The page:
Each year for the Holy Thursday Mass, twelve men are chosen to have their feet washed as a remembrance of what Christ did for his apostles during the Last Supper. It is also a reminder what Jesus said in the Gospel: “Do you know what I have done to you? You call me Teacher and Lord; and you are right, for so I am. If I then, your Lord and Teacher, have washed your feet, you also ought to wash one another’s feet. For I have given you an example, that you should do as I have done to you. Truly, truly, I say to you, a servant is not great than his master; nor is he who is sent greater than he who sent him. If you know these things, blessed are you who do them.” (John 13:12-17)
Last night I was one of the twelve chosen in our parish. It is a very humbling thing to have done before several hundred of my fellow parishioners and family. To have my feet washed by Fr. Lyle, a man who has for his thirty-six years as a Catholic priest dedicated his life and so much time to the service of others (including me and my family) seems backwards. Just as Peter protested that he would not have his feet washed by his Lord and Teacher my first reaction was similar. Surely I should be washing Fr. Lyle’s feet. That is how the world would see it to be sure.
I’ve read the cynical writings and comments by many Catholics or ex-Catholics about their priests, usually coming from a more liberal area of the country, and it saddens me. Every priest I know or have come into contact with in the Diocese of Lincoln, Omaha or Grand Island (all in Nebraska) do not share the clerical traits I hear about. Are they human men with human faults? Of course. I’m most fortunate to reside where I do and wish those Catholics and non- or ex-Catholics who sneer at the idea of a humble, servicing priesthood could see and experience what I do daily.
One of the common traits you often hear of regarding the saints is that they were painfully aware of their shortcomings and sins as they increased in their holiness. I do not dare to compare myself with a saint, but I have on occasion received a glimmer of this self-awareness. One wonders if that’s why so many reject and pillory Christianity or water down Christ’s teachings so as to make him nothing more than a great guy who taught some really cool things. Cafeteria Christianity. It is that type of Christianity that does not take to heart the following from Psalm 38, which was a part of this morning’s prayers in the Liturgy of the Hours:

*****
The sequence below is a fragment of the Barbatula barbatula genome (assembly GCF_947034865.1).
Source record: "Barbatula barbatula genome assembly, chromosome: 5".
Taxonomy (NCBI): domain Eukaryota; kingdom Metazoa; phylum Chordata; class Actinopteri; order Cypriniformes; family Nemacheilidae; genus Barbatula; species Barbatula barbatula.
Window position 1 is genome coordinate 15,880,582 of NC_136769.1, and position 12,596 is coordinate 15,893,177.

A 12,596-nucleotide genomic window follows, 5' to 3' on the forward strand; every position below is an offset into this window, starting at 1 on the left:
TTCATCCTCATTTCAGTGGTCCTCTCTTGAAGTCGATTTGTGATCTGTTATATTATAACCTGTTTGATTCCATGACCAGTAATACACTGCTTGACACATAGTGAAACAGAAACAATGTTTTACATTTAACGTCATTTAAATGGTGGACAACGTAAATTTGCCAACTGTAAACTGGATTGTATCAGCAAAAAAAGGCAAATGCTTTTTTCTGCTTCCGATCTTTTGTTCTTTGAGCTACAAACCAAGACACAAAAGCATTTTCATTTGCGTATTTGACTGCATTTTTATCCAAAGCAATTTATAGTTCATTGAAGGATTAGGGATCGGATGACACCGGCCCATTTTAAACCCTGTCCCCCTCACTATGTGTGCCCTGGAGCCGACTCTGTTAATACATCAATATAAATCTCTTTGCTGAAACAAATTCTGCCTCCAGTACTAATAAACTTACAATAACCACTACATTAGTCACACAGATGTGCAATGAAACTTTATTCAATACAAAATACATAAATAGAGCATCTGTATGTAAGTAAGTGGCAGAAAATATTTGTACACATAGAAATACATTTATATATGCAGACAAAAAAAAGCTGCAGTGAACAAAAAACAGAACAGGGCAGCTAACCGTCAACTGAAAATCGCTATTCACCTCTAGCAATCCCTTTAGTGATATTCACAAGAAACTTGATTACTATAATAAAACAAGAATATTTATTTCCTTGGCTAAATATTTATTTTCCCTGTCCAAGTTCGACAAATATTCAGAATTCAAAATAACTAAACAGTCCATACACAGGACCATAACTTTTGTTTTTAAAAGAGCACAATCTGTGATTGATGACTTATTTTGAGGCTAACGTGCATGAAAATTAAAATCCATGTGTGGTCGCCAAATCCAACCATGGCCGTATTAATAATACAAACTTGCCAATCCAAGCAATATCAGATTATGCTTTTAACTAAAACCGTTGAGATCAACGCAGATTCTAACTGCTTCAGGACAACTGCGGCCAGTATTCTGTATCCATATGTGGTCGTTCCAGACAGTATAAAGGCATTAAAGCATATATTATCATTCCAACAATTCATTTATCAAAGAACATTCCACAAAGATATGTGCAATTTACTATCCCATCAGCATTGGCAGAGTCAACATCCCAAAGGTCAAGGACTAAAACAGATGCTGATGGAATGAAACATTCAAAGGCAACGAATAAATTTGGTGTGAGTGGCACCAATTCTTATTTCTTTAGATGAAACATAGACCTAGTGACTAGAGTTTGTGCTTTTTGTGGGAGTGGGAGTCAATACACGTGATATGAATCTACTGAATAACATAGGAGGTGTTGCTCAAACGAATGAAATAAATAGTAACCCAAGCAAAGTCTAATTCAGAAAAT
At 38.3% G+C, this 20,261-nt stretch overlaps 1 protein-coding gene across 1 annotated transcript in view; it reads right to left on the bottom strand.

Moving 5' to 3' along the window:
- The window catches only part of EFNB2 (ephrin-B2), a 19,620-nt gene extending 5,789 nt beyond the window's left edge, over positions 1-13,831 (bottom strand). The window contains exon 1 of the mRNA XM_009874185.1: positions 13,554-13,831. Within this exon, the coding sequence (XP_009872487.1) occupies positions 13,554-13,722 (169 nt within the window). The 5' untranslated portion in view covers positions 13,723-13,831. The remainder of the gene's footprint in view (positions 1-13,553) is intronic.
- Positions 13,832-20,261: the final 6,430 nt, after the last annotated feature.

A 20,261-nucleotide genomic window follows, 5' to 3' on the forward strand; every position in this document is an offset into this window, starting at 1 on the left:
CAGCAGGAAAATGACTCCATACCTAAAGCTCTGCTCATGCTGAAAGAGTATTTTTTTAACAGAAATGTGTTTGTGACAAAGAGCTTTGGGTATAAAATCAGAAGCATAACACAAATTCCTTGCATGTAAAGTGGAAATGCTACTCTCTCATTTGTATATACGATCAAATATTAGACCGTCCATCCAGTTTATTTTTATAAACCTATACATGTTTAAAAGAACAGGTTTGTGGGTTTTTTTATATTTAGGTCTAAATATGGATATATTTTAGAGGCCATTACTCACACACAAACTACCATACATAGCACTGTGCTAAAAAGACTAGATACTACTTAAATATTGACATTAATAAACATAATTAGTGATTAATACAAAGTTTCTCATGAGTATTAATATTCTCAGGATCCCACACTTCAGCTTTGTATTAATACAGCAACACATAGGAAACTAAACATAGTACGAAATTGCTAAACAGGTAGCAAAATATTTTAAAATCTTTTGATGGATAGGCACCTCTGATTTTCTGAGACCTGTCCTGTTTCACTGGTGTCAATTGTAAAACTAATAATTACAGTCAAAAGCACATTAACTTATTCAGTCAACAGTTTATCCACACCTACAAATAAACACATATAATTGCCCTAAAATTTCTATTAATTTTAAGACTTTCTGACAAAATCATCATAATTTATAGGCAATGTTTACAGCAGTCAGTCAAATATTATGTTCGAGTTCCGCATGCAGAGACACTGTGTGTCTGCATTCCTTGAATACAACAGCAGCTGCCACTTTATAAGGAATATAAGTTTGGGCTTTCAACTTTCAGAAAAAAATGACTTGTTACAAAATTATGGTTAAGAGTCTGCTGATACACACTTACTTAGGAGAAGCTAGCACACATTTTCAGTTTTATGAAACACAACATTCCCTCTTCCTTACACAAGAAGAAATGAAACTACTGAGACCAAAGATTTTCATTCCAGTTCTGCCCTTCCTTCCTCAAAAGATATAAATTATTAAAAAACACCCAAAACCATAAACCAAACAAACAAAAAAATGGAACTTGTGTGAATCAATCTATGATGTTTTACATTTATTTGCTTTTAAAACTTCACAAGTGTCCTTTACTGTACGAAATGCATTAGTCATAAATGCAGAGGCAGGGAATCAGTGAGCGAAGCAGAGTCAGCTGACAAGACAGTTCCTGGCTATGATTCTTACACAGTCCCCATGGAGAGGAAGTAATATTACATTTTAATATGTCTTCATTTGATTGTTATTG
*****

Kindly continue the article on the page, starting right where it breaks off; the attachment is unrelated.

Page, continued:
My guilt towers higher than my head;
it is a weight too heavy to bear.
My wounds are foul and festering,
the result of my own folly.
How often is it that our wounds are self-inflicted through our decisions?
The first of the seven Christian virtues listed is Humility. Each virtue has a corresponding capital sin, and in this instance it is Pride. One of the barriers to effective prayer is having a prideful center, or heart. We pray for things we think we need, but they are often merely wants. And when these prayers go unanswered we stiffen our necks and become bitter. Surely it wasn’t me or my prayer that was inadequate and led to the answer I got. I think
the Catechism of the Catholic Church provides a good insight into humility as it relates to prayer when it says:
“Prayer is the raising of one’s mind and heart to God or the requesting of good things from God.” But when we pray, do we speak from the height of our pride and will, or “out of the depths” of a humble and contrite heart? He who humbles himself will be exalted; humility is the foundation of prayer. Only when we humbly acknowledge that “we do not know how to pray as we ought,” are we ready to receive freely the gift of prayer. “Man is a beggar before God.” (CCC 2559)